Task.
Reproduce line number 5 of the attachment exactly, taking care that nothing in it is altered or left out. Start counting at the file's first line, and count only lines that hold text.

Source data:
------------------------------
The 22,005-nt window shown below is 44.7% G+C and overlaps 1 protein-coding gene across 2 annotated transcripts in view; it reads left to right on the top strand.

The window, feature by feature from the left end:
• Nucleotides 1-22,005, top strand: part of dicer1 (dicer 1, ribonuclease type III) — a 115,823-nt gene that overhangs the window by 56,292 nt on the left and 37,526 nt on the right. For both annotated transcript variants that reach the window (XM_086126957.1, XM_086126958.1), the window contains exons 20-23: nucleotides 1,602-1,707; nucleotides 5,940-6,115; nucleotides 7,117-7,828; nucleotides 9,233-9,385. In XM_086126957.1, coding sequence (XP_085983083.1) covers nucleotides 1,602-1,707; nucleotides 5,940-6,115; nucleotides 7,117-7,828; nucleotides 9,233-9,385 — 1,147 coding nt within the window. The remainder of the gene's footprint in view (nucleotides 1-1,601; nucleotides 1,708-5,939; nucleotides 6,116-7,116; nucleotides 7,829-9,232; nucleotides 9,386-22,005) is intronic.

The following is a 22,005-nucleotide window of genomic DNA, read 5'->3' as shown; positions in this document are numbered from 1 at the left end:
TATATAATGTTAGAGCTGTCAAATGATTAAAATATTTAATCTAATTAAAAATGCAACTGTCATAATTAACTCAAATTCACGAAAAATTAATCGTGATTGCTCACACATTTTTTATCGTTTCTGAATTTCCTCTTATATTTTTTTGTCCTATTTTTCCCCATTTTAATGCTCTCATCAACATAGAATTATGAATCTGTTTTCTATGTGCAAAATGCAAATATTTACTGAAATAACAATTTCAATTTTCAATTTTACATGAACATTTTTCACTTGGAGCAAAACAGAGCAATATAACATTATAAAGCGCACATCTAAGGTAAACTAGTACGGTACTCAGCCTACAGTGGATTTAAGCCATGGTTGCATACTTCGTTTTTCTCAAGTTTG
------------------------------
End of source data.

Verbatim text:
TATATAATGTTAGAGCTGTCAAATGATTAAAATATTTAATCTAATTAAAAATGCAACTGTCATAATTAACTCAAATTCACGAAAAATTAATCGTGATTGCTCACACATTTTTTATCGTTTCTGAATTTCCTCTTATATTTTTTTGTCCTATTTTTCCCCATTTTAATGCTCTCATCAACATAGAATTATGAATCTGTTTTCTATGTGCAAAATGCAAATATTTACTGAAATAACAATTTCAATTTTCAATTTTACATGAACATTTTTCACTTGGAGCAAAACAGAGCAATATAACATTATAAAGCGCACATCTAAGGTAAACTAGTACGGTACTCAGCCTACAGTGGATTTAAGCCATGGTTGCATACTTCGTTTTTCTCAAGTTTG